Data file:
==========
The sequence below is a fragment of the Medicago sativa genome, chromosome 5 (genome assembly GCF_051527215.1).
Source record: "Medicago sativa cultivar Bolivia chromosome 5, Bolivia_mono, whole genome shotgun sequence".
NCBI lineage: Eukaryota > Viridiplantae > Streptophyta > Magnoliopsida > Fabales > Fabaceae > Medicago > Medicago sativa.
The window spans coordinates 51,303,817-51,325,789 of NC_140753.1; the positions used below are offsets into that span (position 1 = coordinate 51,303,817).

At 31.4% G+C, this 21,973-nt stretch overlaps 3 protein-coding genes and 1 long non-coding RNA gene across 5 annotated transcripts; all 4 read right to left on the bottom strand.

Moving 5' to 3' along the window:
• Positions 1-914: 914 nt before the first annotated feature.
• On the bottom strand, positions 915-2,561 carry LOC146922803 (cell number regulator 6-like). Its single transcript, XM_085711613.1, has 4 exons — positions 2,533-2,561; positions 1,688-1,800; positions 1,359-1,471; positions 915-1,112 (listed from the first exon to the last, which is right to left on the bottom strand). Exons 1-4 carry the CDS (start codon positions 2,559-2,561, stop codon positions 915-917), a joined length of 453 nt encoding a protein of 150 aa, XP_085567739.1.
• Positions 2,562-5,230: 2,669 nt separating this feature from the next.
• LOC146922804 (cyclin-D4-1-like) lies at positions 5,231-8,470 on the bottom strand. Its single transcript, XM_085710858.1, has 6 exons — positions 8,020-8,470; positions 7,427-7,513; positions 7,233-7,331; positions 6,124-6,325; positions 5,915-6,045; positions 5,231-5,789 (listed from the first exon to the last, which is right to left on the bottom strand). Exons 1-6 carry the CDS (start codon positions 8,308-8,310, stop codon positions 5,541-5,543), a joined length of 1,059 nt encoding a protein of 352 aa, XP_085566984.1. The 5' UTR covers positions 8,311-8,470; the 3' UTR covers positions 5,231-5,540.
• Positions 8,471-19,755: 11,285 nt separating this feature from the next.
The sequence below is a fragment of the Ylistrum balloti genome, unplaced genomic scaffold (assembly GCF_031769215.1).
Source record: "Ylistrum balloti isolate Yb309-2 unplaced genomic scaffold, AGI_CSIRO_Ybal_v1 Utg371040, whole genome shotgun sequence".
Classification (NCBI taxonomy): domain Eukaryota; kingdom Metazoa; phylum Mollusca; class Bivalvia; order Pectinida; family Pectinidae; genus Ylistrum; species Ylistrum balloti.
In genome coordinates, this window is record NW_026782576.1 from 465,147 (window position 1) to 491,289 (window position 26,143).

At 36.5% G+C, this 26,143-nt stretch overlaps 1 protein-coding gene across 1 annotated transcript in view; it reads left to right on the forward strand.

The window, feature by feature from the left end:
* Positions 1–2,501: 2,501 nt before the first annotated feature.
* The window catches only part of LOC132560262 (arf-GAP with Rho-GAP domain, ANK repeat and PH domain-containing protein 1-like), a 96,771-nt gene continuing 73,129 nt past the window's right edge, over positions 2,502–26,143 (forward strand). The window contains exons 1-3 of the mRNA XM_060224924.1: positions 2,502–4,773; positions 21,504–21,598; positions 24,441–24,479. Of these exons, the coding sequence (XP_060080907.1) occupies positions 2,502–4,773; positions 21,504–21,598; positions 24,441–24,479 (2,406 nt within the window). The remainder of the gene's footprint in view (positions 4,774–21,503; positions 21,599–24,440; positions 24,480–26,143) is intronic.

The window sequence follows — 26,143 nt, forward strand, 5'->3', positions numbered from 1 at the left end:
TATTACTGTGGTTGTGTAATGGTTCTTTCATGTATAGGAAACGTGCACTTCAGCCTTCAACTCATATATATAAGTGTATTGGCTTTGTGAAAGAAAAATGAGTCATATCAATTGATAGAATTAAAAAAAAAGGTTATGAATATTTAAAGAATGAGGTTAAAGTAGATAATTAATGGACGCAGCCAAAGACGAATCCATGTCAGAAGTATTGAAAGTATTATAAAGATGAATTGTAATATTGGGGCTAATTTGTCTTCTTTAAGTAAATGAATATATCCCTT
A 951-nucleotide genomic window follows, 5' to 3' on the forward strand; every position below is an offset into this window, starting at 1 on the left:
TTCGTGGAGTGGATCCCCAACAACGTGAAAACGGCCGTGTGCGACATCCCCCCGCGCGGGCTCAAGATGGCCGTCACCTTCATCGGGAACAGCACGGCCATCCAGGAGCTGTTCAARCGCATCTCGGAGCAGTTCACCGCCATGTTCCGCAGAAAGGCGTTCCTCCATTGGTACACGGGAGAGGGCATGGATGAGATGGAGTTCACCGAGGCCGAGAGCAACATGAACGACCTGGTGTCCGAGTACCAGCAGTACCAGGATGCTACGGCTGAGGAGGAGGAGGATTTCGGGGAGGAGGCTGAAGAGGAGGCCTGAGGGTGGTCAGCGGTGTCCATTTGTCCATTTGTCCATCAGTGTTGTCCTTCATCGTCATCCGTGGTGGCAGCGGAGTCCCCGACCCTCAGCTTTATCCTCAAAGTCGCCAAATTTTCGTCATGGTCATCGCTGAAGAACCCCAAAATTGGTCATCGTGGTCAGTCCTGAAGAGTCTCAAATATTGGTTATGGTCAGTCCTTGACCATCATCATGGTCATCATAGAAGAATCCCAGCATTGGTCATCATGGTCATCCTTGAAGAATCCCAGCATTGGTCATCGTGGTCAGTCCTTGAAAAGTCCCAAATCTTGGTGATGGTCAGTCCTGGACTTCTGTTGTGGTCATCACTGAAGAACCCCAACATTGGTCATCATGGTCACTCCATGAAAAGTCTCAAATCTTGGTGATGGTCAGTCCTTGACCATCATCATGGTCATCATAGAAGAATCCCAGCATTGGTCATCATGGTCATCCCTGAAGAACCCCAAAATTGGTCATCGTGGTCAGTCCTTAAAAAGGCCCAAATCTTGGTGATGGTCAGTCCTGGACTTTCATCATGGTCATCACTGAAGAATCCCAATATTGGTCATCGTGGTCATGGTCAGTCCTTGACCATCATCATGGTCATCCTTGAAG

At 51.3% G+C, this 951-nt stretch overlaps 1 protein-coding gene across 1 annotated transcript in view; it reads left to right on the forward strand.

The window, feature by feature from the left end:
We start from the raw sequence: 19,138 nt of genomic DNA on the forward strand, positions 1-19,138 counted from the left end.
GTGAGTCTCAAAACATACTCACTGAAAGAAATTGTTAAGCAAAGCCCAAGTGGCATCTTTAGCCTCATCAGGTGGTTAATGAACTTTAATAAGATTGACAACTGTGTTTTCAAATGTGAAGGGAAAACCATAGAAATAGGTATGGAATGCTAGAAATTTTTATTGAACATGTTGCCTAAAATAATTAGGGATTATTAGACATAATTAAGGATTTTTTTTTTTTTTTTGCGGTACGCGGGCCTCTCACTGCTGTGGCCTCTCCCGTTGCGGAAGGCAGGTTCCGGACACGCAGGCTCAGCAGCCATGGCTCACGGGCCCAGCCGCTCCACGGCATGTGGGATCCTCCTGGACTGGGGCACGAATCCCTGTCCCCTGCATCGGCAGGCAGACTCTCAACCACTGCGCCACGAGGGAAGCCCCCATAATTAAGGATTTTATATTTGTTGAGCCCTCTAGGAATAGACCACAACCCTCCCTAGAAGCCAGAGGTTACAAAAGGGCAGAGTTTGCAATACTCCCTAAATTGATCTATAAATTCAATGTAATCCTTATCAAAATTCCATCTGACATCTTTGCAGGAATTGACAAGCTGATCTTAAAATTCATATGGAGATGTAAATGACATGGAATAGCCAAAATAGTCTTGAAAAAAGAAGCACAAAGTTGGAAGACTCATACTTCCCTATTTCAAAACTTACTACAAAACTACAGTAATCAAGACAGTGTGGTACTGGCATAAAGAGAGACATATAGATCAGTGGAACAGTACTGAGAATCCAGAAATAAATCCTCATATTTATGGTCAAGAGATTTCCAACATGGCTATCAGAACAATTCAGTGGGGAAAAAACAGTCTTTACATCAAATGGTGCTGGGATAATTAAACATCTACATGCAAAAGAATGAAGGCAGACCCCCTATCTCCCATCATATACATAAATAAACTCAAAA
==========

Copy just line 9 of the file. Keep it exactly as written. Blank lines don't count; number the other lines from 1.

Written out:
• Positions 2,562-5,230: 2,669 nt separating this feature from the next.